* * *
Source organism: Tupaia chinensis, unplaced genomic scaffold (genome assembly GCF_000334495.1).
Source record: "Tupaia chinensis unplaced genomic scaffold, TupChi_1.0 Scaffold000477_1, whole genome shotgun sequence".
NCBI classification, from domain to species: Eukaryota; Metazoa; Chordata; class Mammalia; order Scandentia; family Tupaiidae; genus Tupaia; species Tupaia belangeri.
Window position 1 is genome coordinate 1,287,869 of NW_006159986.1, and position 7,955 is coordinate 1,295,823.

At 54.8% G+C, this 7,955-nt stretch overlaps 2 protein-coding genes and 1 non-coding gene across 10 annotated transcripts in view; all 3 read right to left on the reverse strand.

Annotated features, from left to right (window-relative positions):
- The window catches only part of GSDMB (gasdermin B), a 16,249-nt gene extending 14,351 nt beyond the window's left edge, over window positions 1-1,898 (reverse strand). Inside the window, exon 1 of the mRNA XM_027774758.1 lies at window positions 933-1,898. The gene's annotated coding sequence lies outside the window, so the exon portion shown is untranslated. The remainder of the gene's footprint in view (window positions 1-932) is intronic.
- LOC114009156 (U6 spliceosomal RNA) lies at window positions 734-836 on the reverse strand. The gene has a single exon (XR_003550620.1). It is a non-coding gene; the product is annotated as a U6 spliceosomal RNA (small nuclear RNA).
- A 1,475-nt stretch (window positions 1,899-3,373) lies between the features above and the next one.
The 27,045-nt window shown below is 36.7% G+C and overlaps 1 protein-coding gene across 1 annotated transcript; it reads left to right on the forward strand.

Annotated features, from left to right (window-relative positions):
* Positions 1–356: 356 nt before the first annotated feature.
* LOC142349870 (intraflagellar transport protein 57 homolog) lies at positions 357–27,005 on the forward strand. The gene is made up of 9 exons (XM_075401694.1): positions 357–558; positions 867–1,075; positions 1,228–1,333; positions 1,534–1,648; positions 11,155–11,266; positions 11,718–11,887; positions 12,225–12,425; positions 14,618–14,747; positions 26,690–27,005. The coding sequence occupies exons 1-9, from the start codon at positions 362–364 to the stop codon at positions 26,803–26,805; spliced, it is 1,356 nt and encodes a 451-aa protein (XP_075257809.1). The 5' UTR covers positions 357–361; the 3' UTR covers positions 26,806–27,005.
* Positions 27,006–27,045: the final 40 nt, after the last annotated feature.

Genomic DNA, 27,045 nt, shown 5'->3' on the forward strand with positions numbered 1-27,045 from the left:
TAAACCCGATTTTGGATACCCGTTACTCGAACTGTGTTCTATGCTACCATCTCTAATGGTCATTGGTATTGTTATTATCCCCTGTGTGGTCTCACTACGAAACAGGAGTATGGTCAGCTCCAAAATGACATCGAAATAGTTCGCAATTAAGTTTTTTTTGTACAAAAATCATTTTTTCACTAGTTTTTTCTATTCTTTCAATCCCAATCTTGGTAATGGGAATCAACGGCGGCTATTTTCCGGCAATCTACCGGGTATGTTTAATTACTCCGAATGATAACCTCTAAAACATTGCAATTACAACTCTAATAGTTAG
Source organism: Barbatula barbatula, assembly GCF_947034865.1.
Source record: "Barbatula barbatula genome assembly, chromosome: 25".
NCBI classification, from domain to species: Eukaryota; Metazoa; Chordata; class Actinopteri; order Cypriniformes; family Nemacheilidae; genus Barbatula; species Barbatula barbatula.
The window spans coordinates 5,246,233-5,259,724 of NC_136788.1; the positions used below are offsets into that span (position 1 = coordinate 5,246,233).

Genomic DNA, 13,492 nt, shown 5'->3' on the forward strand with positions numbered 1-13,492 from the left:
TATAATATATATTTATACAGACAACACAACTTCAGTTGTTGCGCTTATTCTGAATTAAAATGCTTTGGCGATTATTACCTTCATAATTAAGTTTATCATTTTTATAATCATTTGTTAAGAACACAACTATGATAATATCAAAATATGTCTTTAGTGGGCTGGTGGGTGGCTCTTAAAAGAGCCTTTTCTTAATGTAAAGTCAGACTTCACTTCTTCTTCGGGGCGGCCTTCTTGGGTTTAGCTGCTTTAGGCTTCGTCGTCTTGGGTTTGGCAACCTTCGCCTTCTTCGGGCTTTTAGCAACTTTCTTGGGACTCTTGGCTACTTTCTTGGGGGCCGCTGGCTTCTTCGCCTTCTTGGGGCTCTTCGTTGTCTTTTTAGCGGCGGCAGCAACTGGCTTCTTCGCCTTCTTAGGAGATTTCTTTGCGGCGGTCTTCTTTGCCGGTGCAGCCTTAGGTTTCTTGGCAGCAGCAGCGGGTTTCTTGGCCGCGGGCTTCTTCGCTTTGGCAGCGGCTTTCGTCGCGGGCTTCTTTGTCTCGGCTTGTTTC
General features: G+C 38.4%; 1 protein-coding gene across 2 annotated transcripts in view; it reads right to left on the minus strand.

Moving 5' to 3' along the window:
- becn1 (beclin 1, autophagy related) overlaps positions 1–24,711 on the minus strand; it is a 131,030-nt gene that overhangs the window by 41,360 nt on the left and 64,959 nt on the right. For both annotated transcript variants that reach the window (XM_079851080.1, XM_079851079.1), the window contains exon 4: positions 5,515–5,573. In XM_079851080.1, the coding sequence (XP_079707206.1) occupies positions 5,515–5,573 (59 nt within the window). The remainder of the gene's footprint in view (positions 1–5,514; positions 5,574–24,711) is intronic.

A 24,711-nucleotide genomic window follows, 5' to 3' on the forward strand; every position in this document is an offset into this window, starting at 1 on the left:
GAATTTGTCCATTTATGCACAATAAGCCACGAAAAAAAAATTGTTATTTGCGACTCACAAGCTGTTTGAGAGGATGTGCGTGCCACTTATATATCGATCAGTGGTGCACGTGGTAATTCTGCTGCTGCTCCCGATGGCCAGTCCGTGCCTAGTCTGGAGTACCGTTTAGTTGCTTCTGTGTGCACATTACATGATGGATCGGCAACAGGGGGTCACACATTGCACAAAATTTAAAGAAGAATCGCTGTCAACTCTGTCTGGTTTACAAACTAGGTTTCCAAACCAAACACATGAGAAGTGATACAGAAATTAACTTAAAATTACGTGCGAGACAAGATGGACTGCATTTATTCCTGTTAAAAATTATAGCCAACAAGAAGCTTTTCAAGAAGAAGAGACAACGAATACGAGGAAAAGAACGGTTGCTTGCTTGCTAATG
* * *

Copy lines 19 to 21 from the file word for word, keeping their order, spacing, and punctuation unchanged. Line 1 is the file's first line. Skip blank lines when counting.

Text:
NCBI classification, from domain to species: Eukaryota; Metazoa; Chordata; class Actinopteri; order Cypriniformes; family Nemacheilidae; genus Barbatula; species Barbatula barbatula.
The window spans coordinates 5,246,233-5,259,724 of NC_136788.1; the positions used below are offsets into that span (position 1 = coordinate 5,246,233).

Genomic DNA, 13,492 nt, shown 5'->3' on the forward strand with positions numbered 1-13,492 from the left: